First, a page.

Final point this morning is on cash flow, and it's a great story to tell. Our Machinery and Power Systems operating cash flow for the first half of the year was $4.1 billion, and that's a 63% improvement from the first half of 2010. And of that $4.1 billion, about $2.5 billion was in the second quarter. And it's that kind of performance in generating cash that helped us fund the Bucyrus acquisition without the need to issue new equity.

Okay. That's the quarter and the outlook, and with that, I'm going to pass it over to Ed to start the discussion on Bucyrus.

Edward Rapp

Okay, Mike. Hey, thanks. And like he said, we'll walk you through the presentation, and Mike referenced that was out on Investor Relations section of our website. And like he said, before we get into the Q&A, Steven Wunning and I just kind of want to walk through kind of where we're at with Bucyrus. If you go to Page 2, just as a reminder, many of the comments that we will make will involve forward-looking statements as outlined, Mike, in his opening comments.

Moving to Page 3. The picture of the -- in terms of the products, on November 15, 2010, when we first unveiled this photo, we thought it really captured the essence of the strategic alignment between these 2 great companies. We were excited then. We're even more excited now.

If you move to the next page, Page 4. In terms of the update, what we're going to do is take you through a few items. Number one, the fundamental reasons to acquire Bucyrus absolutely remain. Mining is a great industry that fits our strategy. It fits our business model. We expect robust long-term growth in Mining. In fact, if we look at CapEx projections by our large mining companies, they continue to gain strength. Bucyrus products are highly complementary, and I think that was demonstrated by the global regulatory approval that we received.

We've also been very focused on the -- getting ready for this acquisition, and we have made key decisions. And we'll walk through organization, branding, dealer participation as well as funding to give you an update on where we stand. We are absolutely ready for the integration, have had a very well laid out plan that we'll take you through. And then lastly, we'll take you through the numbers, kind of the financial projections and how it looks going forward.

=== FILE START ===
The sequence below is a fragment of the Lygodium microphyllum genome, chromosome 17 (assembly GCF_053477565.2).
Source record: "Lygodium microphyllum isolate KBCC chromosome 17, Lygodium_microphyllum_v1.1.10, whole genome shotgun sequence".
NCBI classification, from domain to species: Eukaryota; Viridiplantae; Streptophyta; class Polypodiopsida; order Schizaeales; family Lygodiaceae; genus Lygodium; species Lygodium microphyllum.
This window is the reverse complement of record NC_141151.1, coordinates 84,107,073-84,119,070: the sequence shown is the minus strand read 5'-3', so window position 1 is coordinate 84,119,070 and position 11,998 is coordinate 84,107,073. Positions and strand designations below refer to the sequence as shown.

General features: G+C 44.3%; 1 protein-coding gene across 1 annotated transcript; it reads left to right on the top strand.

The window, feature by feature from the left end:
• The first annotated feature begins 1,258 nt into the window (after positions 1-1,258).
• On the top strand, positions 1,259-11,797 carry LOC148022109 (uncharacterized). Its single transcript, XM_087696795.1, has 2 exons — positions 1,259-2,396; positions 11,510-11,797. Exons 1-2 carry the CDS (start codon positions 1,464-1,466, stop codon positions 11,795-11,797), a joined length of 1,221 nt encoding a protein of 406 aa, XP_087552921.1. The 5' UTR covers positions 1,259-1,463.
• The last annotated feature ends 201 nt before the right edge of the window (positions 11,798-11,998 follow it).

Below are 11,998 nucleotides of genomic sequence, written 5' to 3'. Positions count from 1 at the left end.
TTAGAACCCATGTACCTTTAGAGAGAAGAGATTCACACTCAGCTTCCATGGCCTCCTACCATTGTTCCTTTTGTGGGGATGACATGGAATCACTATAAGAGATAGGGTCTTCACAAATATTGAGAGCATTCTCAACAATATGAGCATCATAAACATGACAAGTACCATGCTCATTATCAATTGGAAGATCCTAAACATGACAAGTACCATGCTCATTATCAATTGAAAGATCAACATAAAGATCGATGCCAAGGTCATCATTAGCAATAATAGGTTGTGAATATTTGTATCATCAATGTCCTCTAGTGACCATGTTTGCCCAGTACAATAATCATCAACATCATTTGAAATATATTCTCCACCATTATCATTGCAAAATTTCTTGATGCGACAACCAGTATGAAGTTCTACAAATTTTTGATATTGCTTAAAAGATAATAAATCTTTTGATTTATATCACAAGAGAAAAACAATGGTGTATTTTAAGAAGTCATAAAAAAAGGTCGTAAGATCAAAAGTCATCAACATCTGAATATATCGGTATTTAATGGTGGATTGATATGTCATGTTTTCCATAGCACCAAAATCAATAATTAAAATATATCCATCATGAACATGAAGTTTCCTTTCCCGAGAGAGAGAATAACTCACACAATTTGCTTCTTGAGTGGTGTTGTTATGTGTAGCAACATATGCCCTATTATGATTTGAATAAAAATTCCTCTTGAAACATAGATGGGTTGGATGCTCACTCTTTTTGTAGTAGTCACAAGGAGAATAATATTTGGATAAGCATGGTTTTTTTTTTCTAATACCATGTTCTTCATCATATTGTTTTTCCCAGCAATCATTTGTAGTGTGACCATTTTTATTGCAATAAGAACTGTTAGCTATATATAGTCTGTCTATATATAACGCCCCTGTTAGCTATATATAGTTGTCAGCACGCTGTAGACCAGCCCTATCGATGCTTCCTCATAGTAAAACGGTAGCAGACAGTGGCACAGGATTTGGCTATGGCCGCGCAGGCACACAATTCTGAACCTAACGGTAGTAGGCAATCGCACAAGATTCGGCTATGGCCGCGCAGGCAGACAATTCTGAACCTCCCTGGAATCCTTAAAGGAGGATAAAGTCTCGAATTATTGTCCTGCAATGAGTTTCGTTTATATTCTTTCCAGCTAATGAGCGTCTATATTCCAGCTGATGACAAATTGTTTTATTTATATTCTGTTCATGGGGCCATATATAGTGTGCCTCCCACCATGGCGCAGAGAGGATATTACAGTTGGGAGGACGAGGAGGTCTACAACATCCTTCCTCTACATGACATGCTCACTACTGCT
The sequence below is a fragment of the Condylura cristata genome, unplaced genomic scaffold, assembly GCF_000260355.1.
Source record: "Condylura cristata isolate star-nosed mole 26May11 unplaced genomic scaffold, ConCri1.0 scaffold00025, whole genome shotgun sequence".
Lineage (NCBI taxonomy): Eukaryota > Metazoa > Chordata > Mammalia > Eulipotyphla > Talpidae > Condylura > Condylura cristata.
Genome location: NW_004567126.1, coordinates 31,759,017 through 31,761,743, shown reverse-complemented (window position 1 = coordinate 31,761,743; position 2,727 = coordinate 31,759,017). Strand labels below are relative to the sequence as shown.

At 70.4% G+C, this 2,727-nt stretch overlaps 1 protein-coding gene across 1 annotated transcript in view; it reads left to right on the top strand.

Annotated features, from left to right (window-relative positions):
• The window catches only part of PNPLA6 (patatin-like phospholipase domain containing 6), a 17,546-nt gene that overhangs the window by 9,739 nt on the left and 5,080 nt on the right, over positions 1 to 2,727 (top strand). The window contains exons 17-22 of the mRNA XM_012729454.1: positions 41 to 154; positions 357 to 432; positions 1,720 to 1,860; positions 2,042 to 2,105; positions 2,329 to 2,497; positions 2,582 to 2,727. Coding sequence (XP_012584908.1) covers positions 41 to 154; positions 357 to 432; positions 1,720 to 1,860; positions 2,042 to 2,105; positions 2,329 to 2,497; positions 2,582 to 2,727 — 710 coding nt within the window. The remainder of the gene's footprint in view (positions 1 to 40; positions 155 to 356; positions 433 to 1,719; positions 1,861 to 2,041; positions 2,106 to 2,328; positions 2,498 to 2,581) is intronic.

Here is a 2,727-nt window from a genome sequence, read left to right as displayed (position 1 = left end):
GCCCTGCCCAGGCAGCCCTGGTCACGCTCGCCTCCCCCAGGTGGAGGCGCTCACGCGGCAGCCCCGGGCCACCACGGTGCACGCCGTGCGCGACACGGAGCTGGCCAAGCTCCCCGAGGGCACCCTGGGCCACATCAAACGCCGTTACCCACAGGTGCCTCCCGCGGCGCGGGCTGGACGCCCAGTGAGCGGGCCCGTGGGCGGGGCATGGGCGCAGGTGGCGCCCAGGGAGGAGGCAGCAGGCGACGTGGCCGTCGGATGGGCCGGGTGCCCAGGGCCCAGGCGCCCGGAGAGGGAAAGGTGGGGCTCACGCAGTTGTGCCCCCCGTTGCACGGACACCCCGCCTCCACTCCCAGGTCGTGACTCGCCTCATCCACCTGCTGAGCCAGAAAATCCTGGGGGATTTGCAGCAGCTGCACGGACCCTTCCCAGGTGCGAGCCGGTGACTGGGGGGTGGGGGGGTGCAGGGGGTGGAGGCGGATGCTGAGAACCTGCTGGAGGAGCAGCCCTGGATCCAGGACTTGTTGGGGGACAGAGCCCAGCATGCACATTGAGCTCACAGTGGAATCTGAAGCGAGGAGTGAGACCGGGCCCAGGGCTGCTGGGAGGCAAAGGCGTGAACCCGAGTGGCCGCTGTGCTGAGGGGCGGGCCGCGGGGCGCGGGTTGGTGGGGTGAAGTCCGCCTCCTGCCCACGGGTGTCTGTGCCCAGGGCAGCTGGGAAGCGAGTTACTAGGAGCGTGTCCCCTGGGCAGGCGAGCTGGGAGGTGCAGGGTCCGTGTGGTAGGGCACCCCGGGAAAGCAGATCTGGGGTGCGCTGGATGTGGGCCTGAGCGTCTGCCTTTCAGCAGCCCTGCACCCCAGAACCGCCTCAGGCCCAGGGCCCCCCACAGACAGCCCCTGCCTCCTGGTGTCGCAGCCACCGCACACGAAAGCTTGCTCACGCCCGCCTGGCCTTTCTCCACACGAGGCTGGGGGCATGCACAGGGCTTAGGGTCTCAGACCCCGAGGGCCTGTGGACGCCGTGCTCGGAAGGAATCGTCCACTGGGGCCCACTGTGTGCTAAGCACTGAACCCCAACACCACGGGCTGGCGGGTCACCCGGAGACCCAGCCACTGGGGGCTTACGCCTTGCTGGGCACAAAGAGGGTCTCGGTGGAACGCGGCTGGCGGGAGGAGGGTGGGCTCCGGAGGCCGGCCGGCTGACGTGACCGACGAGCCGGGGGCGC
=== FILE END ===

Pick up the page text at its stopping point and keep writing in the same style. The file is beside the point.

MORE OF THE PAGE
So to talk about the strategic fit and some of the key decisions that we've already made, let me turn it over to Steven Wunning, the Group President for Resource Industries. Steve?

Steven Wunning

Thanks, Ed, and good morning to everybody. Let's start with Page 5. And really, the Mining customers fit our business model exceptionally well. What these customers want, they want low owning and operating cost, high uptime and great productivity, and that's what we do very well. We design and build great machines and engines, and through our dealers, we provide industry-leading product support. And through all of that, that results in low operating cost, less downtime and high productivity. And because of the value our products and services provide, we're able to sell more machines and engines, which results in selling more parts. And it's really a virtuous cycle.

And just to point on the parts sales, just to put that in perspective, a D10 consumes 3x its initial price in parts over its life, and many of the Bucyrus products consumes a lot of parts just like that D10. So the mining industry and the Mining customers really fit the Cat business model probably better than anything else.

If you go to Page 6, this acquisition actually started with our enterprise strategy in the spring of 2010. And I know most of you have seen the pyramids. And as Ed mentioned, the -- what was really -- in support of that strategy, we really looked at the businesses that we're in, in terms of how attractive the industry is and the strategic fit to Caterpillar's capabilities. And I really can't think of a more attractive industry than mining, not for the next -- just for the next 2 or 3 years but really, for the next 20 to 30 years. And as I've already mentioned, mining is a great strategic fit with our capabilities.